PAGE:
Amazon has quietly launched a Chinese language version of its Japanese website and offering reduced shipping rates to consumers in mainland China, reports Bloomberg.

Chinese tourists have long harbored an interest in Japanese products, from gadgets to television and merchandise. It’s another example of how Amazon.com Inc. is evolving in Asia to open up new streams of revenue and make up for the lack of a bigger presence in China, where Alibaba Group Holding Ltd. dominates.

Ecommerce demand from China to Japan is projected to almost triple to $22.5 billion in 2019.

“The opportunity is huge,” said Jasper Cheung, president of Amazon Japan. “We have already increased the selection that we can export by the millions over the last several weeks.”

Chinese shoppers are looking for authentic Made-in-Japan products as they are cautious of fake products available on web stores in China. 308 million Chinese tourists have visited Japan so far this year, it’s also boosting demand for Amazon.co.jp, Wandou and other web outlets featuring Japanese goods.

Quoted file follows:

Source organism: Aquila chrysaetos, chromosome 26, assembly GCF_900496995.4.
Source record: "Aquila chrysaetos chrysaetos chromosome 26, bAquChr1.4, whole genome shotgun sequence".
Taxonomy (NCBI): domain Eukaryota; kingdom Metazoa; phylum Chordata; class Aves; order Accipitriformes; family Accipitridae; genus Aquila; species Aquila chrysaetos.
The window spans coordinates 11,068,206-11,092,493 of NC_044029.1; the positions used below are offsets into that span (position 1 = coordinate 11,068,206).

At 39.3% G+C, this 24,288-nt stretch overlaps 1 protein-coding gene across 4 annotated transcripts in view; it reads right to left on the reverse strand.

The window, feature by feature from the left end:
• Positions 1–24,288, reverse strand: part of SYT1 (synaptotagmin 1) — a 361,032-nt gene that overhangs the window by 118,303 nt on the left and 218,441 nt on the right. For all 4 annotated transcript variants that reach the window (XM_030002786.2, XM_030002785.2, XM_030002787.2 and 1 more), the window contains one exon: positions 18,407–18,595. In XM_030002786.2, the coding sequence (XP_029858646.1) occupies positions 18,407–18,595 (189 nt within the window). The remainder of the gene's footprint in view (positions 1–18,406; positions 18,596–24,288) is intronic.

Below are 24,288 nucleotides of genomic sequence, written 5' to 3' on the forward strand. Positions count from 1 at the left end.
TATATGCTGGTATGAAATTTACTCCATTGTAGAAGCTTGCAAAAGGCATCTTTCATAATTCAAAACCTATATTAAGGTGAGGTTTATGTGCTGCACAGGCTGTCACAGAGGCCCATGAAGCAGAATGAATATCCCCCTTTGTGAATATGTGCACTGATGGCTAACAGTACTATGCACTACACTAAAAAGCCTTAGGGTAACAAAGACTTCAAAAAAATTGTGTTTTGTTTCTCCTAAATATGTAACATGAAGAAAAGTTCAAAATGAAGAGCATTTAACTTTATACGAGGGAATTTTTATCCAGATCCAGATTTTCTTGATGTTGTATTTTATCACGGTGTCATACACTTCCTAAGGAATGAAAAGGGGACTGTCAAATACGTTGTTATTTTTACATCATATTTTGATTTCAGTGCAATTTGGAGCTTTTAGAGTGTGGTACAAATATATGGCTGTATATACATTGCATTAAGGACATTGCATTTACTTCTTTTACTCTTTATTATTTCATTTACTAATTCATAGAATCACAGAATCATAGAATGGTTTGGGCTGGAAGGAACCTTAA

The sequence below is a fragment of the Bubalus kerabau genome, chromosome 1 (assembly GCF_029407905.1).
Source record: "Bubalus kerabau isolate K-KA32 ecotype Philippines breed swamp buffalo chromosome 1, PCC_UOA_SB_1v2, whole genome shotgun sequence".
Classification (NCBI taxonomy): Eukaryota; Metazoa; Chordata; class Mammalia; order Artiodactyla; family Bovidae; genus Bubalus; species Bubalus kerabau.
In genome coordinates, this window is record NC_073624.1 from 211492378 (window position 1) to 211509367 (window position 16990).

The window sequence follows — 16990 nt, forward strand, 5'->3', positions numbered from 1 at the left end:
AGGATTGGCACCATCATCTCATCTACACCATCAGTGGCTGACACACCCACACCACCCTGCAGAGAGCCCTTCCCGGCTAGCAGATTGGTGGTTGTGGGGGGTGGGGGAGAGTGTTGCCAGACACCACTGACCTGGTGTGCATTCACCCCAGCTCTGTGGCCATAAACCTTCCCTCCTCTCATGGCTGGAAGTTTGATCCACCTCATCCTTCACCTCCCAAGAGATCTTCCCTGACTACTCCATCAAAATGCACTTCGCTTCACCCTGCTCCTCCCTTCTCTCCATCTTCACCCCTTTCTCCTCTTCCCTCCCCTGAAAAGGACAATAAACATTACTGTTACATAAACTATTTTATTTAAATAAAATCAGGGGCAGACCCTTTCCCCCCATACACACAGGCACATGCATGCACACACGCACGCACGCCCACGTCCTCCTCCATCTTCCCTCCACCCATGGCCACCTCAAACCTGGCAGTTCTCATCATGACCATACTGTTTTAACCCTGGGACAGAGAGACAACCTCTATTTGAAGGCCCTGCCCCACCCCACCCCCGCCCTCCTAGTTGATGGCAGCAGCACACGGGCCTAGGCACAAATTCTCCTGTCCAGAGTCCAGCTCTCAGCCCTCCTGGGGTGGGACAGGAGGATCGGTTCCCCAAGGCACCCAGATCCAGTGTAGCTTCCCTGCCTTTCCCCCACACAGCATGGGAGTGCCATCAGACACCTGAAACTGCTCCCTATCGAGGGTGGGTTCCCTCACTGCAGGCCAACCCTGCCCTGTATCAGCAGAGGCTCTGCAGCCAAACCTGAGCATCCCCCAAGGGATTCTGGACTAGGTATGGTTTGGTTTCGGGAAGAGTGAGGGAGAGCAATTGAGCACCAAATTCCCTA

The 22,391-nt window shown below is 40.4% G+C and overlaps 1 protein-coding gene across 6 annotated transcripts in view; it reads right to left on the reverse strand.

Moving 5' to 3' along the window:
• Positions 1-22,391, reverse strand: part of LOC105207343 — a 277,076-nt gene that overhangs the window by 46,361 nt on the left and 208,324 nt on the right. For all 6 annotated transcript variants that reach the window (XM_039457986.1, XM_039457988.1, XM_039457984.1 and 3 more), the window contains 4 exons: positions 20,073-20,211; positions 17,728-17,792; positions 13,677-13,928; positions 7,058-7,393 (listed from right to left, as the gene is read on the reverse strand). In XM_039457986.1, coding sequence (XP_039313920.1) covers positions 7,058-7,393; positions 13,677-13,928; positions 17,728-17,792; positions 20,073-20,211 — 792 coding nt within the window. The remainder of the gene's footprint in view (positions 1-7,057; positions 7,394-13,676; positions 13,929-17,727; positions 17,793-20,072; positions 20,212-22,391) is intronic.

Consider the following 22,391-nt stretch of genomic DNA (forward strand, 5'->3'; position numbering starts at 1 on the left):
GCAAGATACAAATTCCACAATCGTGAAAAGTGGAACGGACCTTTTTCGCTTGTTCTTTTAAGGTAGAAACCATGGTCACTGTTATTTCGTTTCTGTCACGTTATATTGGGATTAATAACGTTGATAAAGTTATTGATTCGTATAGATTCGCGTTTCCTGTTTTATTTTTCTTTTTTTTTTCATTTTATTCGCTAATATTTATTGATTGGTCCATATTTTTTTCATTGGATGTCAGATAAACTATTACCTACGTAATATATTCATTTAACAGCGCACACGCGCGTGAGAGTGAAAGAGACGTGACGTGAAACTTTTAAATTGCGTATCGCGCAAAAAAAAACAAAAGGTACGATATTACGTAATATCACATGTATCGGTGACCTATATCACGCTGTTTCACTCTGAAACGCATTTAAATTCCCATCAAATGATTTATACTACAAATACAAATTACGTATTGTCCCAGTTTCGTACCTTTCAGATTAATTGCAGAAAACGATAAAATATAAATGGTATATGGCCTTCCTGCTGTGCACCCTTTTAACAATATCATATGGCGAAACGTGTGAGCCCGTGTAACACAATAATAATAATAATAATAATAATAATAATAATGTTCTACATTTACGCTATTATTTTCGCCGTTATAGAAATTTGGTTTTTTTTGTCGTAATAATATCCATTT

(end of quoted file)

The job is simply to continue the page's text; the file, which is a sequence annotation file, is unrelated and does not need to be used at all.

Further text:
What’s Amazon Japan got in store?

Consumers in Asia’s biggest economy are demanding access to authentic brands and quality, from clothing and cosmetics to baby products and health goods. This is the reason why Costco has a shop on Tmall, and US retailers such as Macy’s is accepting Alipay on their sites.

Most shipping rates from Japan to China is approximately $5. Regular delivery takes 2-18 days. Before hitting the purchase button, Chinese shoppers can see a breakdown of the shipping, handling and customs costs.

Amazon debuted in Japan in 2000 as the company’s first website in Asia, and now offers Prime members in the country video, same-day shipping and other add-on services for an annual fee. Amazon also operates an online store in China, featuring local products, and launched a shop on Tmall.com last year to reach more Chinese shoppers.

The Chinese version of Amazon’s Japanese site should be effective in drawing in more Japanese merchandise shoppers. Although the company is not aggressively pushing in Japan as much as India, Amazon surely isn’t dropping the ball on any of its countries.

A version of this appeared in Bloomberg on August 1. Read the full version here.